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P Tau antibody found

tau antibody

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#1 ceridwen

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Posted 16 July 2015 - 03:14 PM


Beth Israel Deaconess Medical Centre Research published research today that says an antibody to P Tau has been found that clears it out of the brain
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#2 zorba990

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Posted 19 July 2015 - 10:06 PM

It targets a misfolded version of the protein. How are they planning to get it into the brain without it causing more problems?

http://www.bizjourna...tial-brain.html

Researchers at Beth Israel Deaconess Medical Center have developed an antibody that can target and treat the beginning causes of Alzheimer’s and other debilitating neurodegenerative diseases.
In the exciting research, funded partially by the National Institutes of Health and published this week in the journal Nature, researchers first found that a brain protein, known as the tau protein, can become misshapen as soon as 12 hours after a traumatic brain injury.
Previous research has also shown that abnormal development of the tau protein underlies Alzheimer’s and other neurodegenerative diseases.
“Healthy tau protein is found in the brain and serves to assemble and support microtubules, the ‘scaffolding systems’ that give neurons their unique shape and are integral to memory and normal brain functioning,” said co-senior author Dr. Kun Ping Lu, chief of the division of translational therapeutics in the Department of Medicine at BIDMC and professor of medicine at Harvard Medical School, in a release.
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Yet a traumatic brain injury – such as from a concussion or from military-related blasts, or in the beginning stages of Alzheimer’s, the tau protein becomes tangled and unable to function.
This tangled protein can soon spread to other neurons. The tangled neurons are unable to transport mitochondria – which provides energy for neuron functions — leading to widespread neuron death.
In addition to tracking the development of this distorted protein, researchers also created an antibody that can target these problematic proteins, acting like a lock and key.

“We have developed a potent monoclonal antibody that can prevent the onset of widespread neurodegeneration by identifying and neutralizing this toxic protein and restoring neurons’ structural and functional abilities,” Lu said.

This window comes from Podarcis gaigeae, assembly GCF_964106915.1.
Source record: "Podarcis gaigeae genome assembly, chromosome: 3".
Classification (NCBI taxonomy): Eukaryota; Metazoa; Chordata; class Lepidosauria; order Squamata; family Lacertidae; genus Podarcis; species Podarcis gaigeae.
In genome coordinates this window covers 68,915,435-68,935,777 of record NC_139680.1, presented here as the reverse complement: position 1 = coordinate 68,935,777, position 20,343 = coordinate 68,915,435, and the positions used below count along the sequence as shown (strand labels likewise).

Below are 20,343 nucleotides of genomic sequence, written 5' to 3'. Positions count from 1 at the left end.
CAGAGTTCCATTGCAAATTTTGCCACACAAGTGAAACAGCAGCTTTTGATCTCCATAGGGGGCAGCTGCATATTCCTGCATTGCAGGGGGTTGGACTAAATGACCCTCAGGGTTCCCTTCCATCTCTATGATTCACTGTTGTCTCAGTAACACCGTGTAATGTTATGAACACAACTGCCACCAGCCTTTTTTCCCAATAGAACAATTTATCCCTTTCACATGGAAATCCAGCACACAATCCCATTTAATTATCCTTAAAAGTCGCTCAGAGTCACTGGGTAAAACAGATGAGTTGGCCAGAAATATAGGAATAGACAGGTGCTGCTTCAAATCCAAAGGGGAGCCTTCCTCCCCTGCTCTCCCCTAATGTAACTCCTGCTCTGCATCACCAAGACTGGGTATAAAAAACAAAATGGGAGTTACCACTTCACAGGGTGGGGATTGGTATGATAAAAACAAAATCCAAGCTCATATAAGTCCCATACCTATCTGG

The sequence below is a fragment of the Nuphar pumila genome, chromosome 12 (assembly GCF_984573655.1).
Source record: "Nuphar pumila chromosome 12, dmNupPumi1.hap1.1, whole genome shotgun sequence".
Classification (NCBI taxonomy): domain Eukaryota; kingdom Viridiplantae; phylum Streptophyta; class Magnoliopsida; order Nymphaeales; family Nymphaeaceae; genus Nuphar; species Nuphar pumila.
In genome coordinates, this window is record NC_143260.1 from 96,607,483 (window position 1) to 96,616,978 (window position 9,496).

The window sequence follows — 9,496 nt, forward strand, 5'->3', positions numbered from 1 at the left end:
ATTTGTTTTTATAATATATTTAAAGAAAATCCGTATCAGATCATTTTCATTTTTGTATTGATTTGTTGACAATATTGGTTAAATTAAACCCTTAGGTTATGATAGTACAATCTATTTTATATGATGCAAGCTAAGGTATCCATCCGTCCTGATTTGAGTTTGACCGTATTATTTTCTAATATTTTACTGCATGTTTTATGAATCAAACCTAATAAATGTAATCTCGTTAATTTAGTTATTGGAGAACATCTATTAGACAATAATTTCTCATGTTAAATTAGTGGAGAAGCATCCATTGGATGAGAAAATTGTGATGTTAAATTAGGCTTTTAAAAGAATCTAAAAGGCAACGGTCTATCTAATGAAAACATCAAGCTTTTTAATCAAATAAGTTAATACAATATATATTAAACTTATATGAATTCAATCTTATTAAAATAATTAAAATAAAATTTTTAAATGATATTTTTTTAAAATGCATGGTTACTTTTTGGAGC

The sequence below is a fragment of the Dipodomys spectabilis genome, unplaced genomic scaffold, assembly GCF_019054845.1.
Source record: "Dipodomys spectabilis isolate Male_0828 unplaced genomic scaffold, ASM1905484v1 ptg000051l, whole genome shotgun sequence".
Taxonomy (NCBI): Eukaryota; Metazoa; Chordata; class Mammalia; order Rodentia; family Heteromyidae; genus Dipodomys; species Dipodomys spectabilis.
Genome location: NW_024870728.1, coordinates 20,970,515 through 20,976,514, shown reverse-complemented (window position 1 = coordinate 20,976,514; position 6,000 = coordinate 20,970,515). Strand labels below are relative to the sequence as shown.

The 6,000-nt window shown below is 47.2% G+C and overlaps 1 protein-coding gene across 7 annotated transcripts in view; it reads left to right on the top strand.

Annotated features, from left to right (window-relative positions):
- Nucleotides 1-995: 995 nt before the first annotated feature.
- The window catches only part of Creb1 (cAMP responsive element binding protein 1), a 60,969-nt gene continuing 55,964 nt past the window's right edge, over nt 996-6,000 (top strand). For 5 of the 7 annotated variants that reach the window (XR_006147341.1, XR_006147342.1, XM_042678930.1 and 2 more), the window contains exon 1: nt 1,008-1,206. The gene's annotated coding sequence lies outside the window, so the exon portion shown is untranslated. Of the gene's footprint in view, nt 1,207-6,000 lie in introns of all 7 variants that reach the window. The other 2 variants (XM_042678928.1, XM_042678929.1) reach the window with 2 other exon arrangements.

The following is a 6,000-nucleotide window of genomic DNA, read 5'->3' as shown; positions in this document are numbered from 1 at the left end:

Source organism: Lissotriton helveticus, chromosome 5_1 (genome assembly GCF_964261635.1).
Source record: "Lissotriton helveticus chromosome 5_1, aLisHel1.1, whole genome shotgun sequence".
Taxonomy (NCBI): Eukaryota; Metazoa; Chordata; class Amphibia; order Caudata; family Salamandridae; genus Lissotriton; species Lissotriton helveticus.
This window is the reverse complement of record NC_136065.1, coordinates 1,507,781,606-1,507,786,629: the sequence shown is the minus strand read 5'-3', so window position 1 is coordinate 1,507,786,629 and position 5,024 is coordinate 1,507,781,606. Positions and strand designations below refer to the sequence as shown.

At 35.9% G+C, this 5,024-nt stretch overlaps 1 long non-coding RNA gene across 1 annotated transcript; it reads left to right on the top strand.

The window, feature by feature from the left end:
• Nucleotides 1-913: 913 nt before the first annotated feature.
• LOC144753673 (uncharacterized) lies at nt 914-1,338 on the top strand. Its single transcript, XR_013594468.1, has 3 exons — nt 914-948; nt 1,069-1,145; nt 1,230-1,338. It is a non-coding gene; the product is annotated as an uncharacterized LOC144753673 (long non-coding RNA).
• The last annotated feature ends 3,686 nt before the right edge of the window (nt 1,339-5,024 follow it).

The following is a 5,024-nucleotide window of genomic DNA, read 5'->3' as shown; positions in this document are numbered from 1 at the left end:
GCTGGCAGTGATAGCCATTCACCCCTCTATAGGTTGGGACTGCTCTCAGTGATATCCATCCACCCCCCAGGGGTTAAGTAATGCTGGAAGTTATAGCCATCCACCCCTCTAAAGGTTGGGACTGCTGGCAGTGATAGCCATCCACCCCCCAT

To conduct the study, researchers first confirmed that this protein was present in diseased human brain cells, and that misshapen tau proteins were the cause of neurodegenerative diseases.

The authors then simulated contact sport and blast-related injuries in mice, finding that the formation of disrupted tau proteins depended on how severe the injury was or how frequently injuries occurred. In mild concussions, the tau protein was only moderately disrupted. But repetitive concussions or a severe blast or impact caused persistent and longstanding changes to the protein.
Researchers then used an antibody to eliminate the toxic tau protein, preventing the neurons from dying and tangles from spreading, and restoring brain structure and function.
Researchers hope to next develop ways to identify when this distorted protein is present in humans, and develop the antibody for human use.
The work has promising implications for the 5 million Americans and 30 million people worldwide that suffer from Alzheimer’s disease.
The findings could also help identify and treat those at risk for chronic traumatic encephalopathy (CTE) — which has been found to be in the brains of boxers, American football players and blast-exposed veterans and is characterized by risk-taking, aggression and depression.
“Alzheimer’s disease and chronic traumatic encephalopathy are terrible diseases that progressively rob individuals of their memory, judgment and ability to function,” said study coauthor Dr. Alvaro Pascual-Leone, chief of the division of cognitive neurology at BIDMC and professor of neurology at Harvard Medical School. “We need to learn more about CTE’s causes in order to develop better ways of diagnosing and treating it, and this study offers us a promising early intervention to prevent the pathologic consequences of this disease ...These findings additionally offer us a new way to approach Alzheimer’s disease.”

Edited by zorba990, 19 July 2015 - 10:12 PM.


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#3 resveratrol_guy

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Posted 22 July 2015 - 05:20 AM

First of all, that link is broken for some reason. Try this one instead.

 

How do they plan to get it into the brain? Interesting question, especially considering that Axon Neurosciences has effectively done this years ago; their tau vaccine is in a phase 1 clinical trial here.

 

Don't get me wrong. We need all the options we can get, and I wish this Beth Isreal team luck getting something through the FDA before the next ice age. It would be a real shame to see this brilliant discovery steamrolled by bureaucracy.

 







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